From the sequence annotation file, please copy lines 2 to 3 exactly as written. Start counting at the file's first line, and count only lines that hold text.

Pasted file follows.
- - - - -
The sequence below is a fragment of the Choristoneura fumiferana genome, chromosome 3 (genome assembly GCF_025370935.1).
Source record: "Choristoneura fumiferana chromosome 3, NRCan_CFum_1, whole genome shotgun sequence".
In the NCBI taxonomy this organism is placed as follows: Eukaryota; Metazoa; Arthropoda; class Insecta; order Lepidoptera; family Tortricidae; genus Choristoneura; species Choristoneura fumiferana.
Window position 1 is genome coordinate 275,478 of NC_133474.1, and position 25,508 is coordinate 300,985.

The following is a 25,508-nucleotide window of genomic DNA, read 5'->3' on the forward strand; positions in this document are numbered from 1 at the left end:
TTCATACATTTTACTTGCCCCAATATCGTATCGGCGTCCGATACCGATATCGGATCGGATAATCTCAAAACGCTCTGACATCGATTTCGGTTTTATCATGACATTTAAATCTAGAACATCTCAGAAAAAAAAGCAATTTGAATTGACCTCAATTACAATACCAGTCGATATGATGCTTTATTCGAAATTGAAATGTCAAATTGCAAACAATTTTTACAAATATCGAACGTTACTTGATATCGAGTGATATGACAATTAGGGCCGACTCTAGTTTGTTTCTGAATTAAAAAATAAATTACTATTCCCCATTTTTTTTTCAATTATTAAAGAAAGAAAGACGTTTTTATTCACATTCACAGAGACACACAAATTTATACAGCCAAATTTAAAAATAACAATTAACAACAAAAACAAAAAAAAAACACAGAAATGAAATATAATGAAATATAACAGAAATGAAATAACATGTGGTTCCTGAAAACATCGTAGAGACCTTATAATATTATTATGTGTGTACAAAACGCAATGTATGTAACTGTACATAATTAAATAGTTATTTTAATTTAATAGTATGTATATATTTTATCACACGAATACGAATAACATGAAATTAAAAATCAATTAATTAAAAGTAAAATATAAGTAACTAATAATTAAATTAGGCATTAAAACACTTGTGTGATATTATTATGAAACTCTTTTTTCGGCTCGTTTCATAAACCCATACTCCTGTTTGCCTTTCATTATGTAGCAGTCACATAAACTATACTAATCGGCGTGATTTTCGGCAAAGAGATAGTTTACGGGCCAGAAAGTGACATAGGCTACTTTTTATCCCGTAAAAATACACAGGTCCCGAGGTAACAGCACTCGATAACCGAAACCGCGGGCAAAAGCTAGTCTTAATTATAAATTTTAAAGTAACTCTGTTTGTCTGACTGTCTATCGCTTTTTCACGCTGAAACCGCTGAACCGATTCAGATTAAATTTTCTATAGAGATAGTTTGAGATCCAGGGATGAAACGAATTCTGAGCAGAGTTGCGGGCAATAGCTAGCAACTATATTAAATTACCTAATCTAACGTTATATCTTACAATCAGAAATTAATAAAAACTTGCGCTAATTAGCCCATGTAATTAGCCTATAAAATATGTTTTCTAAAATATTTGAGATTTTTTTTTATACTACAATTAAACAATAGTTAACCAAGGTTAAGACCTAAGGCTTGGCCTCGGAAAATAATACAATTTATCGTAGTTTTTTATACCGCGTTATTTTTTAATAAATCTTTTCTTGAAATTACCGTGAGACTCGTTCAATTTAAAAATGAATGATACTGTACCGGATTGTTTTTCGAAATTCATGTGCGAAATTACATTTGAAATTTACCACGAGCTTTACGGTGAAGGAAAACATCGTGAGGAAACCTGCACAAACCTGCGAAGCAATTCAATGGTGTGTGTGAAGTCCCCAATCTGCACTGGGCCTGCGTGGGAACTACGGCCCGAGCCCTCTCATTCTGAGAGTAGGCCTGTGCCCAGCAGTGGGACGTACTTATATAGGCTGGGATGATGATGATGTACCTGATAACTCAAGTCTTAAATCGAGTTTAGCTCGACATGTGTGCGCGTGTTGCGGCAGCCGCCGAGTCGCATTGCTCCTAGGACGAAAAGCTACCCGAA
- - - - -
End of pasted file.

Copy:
Source record: "Choristoneura fumiferana chromosome 3, NRCan_CFum_1, whole genome shotgun sequence".
In the NCBI taxonomy this organism is placed as follows: Eukaryota; Metazoa; Arthropoda; class Insecta; order Lepidoptera; family Tortricidae; genus Choristoneura; species Choristoneura fumiferana.